Kusama's directorial approach aligns itself with that of John Sayles (Lone Star, City of Hope), one of the film's executive producers. Sayles directs with a wonderful focus on understanding the thoughts and motivations of his subjects. While his films often contain compelling plots, the details never overwhelm the characters and push them into the background. Kusama tackles the compelling subject of a woman in the male boxing world, but the personal interaction carries the film. Diana's relationships with Adrian, her father, Hector, and her younger brother Tiny (Ray Santiago) keep the story moving and interesting. Scenes don't exist just to move the plot, but also showcase the thoughts of each individual.

Michele Rodriguez gives a gritty debut performance that brings the audience inside of Diana's tough exterior. Her eyes often tell the story as they glower with anger towards challengers inside the ring and out. Rodriguez's boxing training added essential touches of realism to the story, and it remains fascinating because she's not a perfect boxer in the end. Unlike the silly fight scenes of the Rocky sequels, these sequences are quick and exciting, but remain accurate and understandable. With each successive fight, Rodriguez deftly makes subtle changes to Diana's skills and improving confident demeanor.

While Rodriguez's performance is the centerpiece of the film, the supporting cast also shines. Jaime Tirelli remarkably portrays Hector, Diana's trainer. He slowly gains confidence in her as he discovers her heart, and he becomes the father figure Diana needs. Hector also keeps her focused in the ring and pushes her training to a higher level. In his best scene, Tirelli discusses his own boxing career with an excellent mix of acquired wisdom and yearning for the past. Santiago Douglas also gives a strong performance as Adrian, a talented fighter who finds his mental equal in Diana. While his role could have been one-sided, he adds extra emotion and humanity to his conflicted character.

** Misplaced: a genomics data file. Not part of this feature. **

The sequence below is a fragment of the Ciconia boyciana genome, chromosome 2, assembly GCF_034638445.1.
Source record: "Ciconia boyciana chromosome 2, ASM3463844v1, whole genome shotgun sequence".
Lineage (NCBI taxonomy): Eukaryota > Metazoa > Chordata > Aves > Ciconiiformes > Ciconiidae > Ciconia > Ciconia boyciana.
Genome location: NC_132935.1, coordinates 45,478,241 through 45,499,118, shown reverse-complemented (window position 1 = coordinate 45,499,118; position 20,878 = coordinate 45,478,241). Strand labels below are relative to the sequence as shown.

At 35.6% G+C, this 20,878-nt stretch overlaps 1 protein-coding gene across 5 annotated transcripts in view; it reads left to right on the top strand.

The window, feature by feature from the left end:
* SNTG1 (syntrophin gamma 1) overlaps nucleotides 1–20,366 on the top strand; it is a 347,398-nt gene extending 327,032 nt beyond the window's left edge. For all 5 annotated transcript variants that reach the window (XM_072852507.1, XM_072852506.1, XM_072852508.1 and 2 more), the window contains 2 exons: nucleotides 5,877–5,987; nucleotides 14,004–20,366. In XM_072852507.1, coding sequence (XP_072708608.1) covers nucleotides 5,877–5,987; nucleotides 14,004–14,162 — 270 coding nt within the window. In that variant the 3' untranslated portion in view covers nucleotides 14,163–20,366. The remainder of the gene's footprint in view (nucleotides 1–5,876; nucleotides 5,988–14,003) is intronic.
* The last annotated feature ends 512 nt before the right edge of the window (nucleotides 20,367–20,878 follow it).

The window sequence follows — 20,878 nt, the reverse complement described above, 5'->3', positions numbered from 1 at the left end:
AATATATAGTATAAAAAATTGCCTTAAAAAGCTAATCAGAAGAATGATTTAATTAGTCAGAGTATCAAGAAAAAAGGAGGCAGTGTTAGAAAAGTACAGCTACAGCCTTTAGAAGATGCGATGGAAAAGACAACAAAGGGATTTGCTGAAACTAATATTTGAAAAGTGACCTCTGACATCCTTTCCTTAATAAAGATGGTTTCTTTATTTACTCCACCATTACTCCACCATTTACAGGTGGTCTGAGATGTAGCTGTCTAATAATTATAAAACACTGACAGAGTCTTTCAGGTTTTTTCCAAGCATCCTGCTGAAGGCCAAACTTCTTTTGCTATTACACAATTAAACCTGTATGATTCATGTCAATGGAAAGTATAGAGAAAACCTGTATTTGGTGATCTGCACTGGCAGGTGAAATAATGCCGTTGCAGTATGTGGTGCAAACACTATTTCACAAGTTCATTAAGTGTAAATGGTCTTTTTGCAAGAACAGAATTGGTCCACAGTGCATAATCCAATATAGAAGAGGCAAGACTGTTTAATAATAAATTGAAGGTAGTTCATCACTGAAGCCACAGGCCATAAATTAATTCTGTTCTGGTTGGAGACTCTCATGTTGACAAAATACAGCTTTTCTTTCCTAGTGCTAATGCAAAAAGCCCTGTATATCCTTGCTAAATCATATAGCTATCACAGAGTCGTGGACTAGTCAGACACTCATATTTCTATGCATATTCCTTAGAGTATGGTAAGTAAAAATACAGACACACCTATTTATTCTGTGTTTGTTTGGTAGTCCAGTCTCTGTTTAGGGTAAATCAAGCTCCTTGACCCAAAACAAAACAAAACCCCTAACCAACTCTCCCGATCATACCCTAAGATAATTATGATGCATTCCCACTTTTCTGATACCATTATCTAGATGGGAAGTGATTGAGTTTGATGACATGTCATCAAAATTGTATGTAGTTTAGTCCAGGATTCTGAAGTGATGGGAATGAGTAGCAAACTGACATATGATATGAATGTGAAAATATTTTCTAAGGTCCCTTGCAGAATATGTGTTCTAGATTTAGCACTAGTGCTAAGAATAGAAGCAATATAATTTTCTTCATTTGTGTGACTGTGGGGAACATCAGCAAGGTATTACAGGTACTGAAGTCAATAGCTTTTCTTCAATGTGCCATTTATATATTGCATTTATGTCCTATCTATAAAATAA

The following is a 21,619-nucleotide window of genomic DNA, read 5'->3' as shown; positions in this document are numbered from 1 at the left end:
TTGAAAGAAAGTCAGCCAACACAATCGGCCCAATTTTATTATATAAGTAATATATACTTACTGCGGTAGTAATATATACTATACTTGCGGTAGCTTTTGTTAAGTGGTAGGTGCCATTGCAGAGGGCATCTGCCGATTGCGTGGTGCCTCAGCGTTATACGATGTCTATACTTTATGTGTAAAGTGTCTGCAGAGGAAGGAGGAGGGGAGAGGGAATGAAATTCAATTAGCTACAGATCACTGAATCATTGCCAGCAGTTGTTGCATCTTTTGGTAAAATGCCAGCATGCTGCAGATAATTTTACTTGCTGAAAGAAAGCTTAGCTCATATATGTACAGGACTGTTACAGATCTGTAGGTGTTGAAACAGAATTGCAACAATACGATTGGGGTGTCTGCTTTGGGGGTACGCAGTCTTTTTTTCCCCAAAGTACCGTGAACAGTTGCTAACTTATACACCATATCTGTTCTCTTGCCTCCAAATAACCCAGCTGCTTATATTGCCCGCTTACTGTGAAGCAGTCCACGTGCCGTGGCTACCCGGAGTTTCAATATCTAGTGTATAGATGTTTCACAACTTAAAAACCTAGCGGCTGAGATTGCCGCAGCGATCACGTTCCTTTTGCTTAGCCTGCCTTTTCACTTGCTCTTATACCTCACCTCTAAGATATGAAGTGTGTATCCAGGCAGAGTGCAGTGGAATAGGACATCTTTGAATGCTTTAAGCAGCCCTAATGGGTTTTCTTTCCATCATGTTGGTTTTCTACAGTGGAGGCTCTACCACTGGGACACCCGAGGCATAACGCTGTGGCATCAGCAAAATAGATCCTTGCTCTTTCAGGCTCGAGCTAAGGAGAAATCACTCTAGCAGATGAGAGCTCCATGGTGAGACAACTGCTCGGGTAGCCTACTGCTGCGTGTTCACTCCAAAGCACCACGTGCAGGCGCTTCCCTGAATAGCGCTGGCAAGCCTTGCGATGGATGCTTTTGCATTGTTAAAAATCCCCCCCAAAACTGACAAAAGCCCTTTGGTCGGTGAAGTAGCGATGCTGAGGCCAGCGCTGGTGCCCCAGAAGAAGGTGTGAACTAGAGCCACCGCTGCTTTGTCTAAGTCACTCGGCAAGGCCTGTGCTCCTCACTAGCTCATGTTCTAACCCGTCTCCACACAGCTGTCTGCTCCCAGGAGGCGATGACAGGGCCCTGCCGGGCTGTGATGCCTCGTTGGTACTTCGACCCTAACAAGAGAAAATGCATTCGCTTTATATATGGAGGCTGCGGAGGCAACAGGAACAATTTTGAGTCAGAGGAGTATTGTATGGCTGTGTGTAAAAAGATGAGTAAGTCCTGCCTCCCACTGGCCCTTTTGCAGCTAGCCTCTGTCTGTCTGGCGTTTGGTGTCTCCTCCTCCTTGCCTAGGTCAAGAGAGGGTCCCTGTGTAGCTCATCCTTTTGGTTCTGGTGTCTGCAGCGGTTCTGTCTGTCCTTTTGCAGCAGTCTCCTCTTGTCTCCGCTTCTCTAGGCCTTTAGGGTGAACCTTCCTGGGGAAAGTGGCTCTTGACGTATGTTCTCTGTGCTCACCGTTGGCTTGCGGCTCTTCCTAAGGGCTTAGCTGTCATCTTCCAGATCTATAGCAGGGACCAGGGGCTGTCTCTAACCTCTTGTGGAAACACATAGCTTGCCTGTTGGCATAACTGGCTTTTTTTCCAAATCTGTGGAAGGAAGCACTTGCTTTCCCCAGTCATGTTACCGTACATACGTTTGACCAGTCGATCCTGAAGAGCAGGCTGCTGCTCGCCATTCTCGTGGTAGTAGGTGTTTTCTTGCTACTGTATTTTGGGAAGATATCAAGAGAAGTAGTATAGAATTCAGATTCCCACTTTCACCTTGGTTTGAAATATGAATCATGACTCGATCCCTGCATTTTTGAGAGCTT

Girlfight does contain its share of plot conventions, including the final fight (with the expected opponent) and the training sequences. However, Kusama overcomes most of the usual fight-film clichés by focusing on the humanity of the story. Her direction (she won a well-deserved Sundance Director's Award) works amazingly well and keeps the events powerful and real. The simpler emphasis on character places her on an echelon separate from the unfortunate direction of much of Hollywood today.

Rating for Style: A-
Rating for Substance: A


Image Transfer

Aspect Ratio1.85:1 - Widescreen1.33:1 - Full Frame
Original Aspect Ratioyesno